Along the way, you get bravura writing, especially featuring the town kids, and a delicious death aria involving one of the most nefarious characters--who dies alone, but not really--as well as a few laugh-out-loud moments, and a cameo (of sorts) by none other than Jack Reacher. Indeed--whether during a much-needed comfort break, or a therapeutic hand-flexing--you may find yourself wondering, "Is this a horror novel? Or is it a thriller?" The answer, of course, is: Yes, yes, yes.

"...the blood hits the wall like it always hits the wall."

It seems impossible that, as he enters his sixth decade of publishing, the dean of dark fiction could add to his vast readership. But that is precisely what will happen...when the Dome drops.

Now Go Read It. --Guillermo Del Toro and Chuck Hogan

The Story Behind the Cover
Click on image to enlarge

The jacket concept for Under the Dome originated as an ambitious idea from the mind of Stephen King. The artwork is a combination of photographs, illustration and 3-D rendering. This is a departure from the direction of King's most recent illustrated covers.

In order to achieve the arresting image for this jacket, Scribner art director Rex Bonomelli had to seek out artists who could do a convincing job of creating a realistic portrayal of the town of Chester's Mill, the setting of the novel. Bonomelli found the perfect team of digital artists, based in South America and New York, whose cutting edge work had previously been devoted to advertisement campaigns. This was their first book jacket and an exciting venture for them. "They are used to working with the demands of corporate clients," says Bonomelli. "We gave them freedom and are thrilled with what they came up with."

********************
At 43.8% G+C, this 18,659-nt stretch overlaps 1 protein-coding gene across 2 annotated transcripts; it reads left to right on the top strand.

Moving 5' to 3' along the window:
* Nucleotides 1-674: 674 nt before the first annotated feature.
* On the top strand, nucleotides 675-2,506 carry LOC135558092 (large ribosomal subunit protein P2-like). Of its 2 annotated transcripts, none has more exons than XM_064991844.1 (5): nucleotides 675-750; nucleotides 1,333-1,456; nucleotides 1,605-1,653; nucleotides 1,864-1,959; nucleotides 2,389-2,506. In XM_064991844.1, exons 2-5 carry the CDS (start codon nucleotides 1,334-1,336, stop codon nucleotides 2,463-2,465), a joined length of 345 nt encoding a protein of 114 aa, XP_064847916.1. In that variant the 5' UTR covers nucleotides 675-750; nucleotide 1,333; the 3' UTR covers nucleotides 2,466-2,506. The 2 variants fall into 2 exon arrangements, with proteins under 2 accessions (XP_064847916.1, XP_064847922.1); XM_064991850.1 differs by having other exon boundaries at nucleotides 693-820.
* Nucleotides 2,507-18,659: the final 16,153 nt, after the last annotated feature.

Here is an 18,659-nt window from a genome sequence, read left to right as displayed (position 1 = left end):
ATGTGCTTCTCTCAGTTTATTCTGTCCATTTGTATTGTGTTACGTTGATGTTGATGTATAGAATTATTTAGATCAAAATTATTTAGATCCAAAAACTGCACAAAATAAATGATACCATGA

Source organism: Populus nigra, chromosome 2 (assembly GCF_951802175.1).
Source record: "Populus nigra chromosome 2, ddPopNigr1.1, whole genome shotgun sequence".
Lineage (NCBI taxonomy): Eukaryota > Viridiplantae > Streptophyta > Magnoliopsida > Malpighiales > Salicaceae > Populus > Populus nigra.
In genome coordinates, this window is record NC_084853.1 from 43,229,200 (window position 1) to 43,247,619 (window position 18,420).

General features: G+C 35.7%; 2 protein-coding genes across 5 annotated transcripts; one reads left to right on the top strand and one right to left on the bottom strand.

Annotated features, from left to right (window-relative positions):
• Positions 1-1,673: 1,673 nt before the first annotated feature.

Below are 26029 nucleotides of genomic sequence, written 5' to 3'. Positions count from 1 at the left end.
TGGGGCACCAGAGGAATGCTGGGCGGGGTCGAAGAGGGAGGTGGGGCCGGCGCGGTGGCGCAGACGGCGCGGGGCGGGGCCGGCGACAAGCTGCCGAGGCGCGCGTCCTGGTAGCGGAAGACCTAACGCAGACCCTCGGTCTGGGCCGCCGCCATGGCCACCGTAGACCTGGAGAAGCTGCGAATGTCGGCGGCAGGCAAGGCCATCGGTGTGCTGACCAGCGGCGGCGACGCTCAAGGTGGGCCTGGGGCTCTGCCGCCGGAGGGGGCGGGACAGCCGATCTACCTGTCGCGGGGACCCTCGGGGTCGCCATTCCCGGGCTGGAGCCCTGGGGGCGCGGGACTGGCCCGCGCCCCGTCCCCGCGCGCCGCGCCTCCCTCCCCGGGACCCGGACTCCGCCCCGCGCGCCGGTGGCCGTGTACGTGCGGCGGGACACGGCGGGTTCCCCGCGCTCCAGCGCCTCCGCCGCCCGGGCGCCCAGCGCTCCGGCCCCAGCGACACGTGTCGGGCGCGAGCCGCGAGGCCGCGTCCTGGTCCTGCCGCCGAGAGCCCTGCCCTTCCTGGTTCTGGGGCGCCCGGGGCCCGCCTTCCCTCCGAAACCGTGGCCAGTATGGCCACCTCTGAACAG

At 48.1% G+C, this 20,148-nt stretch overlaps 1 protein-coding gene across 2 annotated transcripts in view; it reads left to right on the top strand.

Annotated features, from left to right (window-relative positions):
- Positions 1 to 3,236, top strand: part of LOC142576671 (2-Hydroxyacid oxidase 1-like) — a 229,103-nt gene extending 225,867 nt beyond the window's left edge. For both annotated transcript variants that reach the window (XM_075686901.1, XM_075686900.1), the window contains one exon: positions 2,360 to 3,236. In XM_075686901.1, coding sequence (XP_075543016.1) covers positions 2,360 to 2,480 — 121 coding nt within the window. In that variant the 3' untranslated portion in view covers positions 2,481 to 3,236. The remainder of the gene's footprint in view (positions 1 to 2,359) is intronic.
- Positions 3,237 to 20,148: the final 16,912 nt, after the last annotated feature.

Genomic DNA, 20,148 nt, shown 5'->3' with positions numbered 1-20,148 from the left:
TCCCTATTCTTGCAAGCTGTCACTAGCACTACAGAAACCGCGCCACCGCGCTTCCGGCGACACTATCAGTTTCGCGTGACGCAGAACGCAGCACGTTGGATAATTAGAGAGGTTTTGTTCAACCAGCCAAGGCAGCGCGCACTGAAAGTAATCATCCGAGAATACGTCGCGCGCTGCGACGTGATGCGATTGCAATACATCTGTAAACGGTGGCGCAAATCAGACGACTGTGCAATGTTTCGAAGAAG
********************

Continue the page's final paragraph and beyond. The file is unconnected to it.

The CGI (computer generated imagery) enhanced image looks more like something made for the big screen than for the page and is sure to make a lasting impact on King fans.

Meet the Characters

Dale Barbara
Barbie, a drifter, ex-army, walks with a burden of guilt from the time he spent in Iraq. Working as a short-order cook at Sweetbriar Rose is the closest thing he’s had to a family life. When his old commander, Colonel Cox, calls from outside, Barbie's burden becomes the town itself.

Julia Shumway
The attractive Editor and Publisher of the local town newspaper, The Chester's Mill Democrat, Julia is self-assured and Republican to the core, but she is drawn to Barbie and discovers, when it matters most, that her most vulnerable moment might be her most liberating.

Jim Rennie, Sr.
"Big Jim." A used car dealer with a fierce smile and no warmth, he'd given his heart to Jesus at age sixteen and had little left for his customers, his neighbors, or his dying wife and deteriorating son. The town's Second Selectman, he’s used to having things his way. He walks like a man who has spent his life kicking ass.

Joseph McClatchey
Scarecrow Joe, a 13-year-old also known as "King of the Geeks" and "Skeletor, a bona fide brain whose backpack bears the legend "fight the powers that be." He’s smarter than anyone, and proves it in a crisis.